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Legendary Baseball Pitcher, Tom Sievers Has Passed Away



Tom Sievers  Death –  Dead: Legendary baseball pitcher in New York, Tom Sievers has sadly passed away. Tom Sievers was reported to have died on September 3, 2020, after a long battle with dementia. Tom Sievers is known as “Tom Terrific,” at the age of 75.

Tom Sievers death was confirmed by his family in an official statement they released today

“We are heartbroken to share that our beloved husband and father has passed away,” his wife Nancy Seaver and daughters, Sarah and Anne, said in a statement. “We send our love out to his fans, as we mourn his loss with you.”

“I am deeply saddened by the death of Tom Seaver, one of the greatest pitchers of all-time,” MLB Commissioner Rob Manfred said in a statement. “Tom was a gentleman who represented the best of our National Pastime. He was synonymous with the New York Mets and their unforgettable 1969 season. After their improbable World Series Championship, Tom became a household name to baseball fans — a responsibility he carried out with distinction throughout his life.”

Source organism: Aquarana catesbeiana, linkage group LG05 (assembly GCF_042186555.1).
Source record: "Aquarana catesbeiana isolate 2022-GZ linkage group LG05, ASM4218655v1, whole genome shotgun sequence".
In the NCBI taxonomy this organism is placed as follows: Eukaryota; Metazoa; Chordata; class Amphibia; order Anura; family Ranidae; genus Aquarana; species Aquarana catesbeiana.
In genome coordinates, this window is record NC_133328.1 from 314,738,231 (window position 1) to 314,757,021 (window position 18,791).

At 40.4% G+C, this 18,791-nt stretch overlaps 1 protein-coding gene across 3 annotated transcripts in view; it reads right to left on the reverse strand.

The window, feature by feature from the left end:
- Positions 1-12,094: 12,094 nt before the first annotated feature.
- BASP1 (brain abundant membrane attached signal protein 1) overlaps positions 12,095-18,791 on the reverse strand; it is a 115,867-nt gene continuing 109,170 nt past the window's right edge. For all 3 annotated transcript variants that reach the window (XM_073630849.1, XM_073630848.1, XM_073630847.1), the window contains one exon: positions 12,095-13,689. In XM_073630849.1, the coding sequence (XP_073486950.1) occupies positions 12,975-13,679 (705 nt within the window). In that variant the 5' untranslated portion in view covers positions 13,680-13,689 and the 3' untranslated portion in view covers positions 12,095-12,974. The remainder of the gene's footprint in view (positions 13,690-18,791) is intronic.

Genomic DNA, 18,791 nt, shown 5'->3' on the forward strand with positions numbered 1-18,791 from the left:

Few Things You Need To Know About Tom Sievers

Tom Seaver was born in Fresno, California, to Betty Lee (née Cline) and Charles Henry Seaver.

He attended Fresno High School and was a pitcher for the school’s baseball team.

Seaver compensated for his lack of size and strength by developing great control on the mound. Despite being an All-City basketball player, he hoped to play baseball in college. He joined the United States Marine Corps Reserve on June 28, 1962. He served with AIRFMFPAC 29 Palms, California, through July 1963.

After six months of active duty in the Reserve, Seaver enrolled at Fresno City College.

He remained a part-time member of the Reserve until his eight-year commitment ended in 1970.

The University of Southern California (USC) recruited Seaver to play college baseball for the USC Trojans. Unsure as to whether Seaver was worthy of a scholarship, he was sent to pitch for the Alaska Goldpanners of Fairbanks, Alaska, in 1964.

After a stellar season – in which he pitched and won a game in the national tournament with a grand slam – he was awarded a scholarship to USC. As a sophomore, Seaver posted a 10–2 record, and he was drafted in the 10th round of the 1965 Major League Baseball draft by the Los Angeles Dodgers. When Seaver asked for $70,000, however, the Dodgers passed.

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